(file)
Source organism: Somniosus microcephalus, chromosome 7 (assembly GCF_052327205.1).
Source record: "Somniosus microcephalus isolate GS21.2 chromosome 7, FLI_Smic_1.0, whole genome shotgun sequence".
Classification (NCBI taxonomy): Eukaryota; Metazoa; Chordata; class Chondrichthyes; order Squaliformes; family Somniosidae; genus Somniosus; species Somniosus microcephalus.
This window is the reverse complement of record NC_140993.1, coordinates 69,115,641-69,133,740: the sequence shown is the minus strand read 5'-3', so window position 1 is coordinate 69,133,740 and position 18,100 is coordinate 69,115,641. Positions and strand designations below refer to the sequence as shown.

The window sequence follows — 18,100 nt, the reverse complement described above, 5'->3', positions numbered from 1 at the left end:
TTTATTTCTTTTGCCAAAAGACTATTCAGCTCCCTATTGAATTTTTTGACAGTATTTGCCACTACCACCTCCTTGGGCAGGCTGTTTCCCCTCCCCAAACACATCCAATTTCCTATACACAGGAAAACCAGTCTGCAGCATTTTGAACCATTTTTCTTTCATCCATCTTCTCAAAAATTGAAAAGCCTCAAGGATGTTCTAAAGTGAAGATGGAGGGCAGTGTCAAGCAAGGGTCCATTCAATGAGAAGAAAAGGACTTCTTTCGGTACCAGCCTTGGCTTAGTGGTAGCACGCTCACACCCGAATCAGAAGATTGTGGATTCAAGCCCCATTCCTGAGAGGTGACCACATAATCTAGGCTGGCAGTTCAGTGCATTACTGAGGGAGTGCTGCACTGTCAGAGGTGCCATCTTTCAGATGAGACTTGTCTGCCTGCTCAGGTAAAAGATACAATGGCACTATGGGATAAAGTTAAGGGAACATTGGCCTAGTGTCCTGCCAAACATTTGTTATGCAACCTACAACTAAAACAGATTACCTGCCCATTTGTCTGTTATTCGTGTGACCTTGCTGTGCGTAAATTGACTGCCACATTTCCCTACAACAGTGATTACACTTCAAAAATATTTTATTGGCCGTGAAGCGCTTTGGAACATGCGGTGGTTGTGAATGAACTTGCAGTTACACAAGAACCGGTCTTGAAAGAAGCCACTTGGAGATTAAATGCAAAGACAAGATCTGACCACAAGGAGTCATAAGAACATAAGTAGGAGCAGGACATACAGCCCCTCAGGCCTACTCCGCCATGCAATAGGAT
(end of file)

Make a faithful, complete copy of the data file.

Source organism: Somniosus microcephalus, chromosome 7 (assembly GCF_052327205.1).
Source record: "Somniosus microcephalus isolate GS21.2 chromosome 7, FLI_Smic_1.0, whole genome shotgun sequence".
Classification (NCBI taxonomy): Eukaryota; Metazoa; Chordata; class Chondrichthyes; order Squaliformes; family Somniosidae; genus Somniosus; species Somniosus microcephalus.
This window is the reverse complement of record NC_140993.1, coordinates 69,115,641-69,133,740: the sequence shown is the minus strand read 5'-3', so window position 1 is coordinate 69,133,740 and position 18,100 is coordinate 69,115,641. Positions and strand designations below refer to the sequence as shown.

The window sequence follows — 18,100 nt, the reverse complement described above, 5'->3', positions numbered from 1 at the left end:
TTTATTTCTTTTGCCAAAAGACTATTCAGCTCCCTATTGAATTTTTTGACAGTATTTGCCACTACCACCTCCTTGGGCAGGCTGTTTCCCCTCCCCAAACACATCCAATTTCCTATACACAGGAAAACCAGTCTGCAGCATTTTGAACCATTTTTCTTTCATCCATCTTCTCAAAAATTGAAAAGCCTCAAGGATGTTCTAAAGTGAAGATGGAGGGCAGTGTCAAGCAAGGGTCCATTCAATGAGAAGAAAAGGACTTCTTTCGGTACCAGCCTTGGCTTAGTGGTAGCACGCTCACACCCGAATCAGAAGATTGTGGATTCAAGCCCCATTCCTGAGAGGTGACCACATAATCTAGGCTGGCAGTTCAGTGCATTACTGAGGGAGTGCTGCACTGTCAGAGGTGCCATCTTTCAGATGAGACTTGTCTGCCTGCTCAGGTAAAAGATACAATGGCACTATGGGATAAAGTTAAGGGAACATTGGCCTAGTGTCCTGCCAAACATTTGTTATGCAACCTACAACTAAAACAGATTACCTGCCCATTTGTCTGTTATTCGTGTGACCTTGCTGTGCGTAAATTGACTGCCACATTTCCCTACAACAGTGATTACACTTCAAAAATATTTTATTGGCCGTGAAGCGCTTTGGAACATGCGGTGGTTGTGAATGAACTTGCAGTTACACAAGAACCGGTCTTGAAAGAAGCCACTTGGAGATTAAATGCAAAGACAAGATCTGACCACAAGGAGTCATAAGAACATAAGTAGGAGCAGGACATACAGCCCCTCAGGCCTACTCCGCCATGCAATAGGAT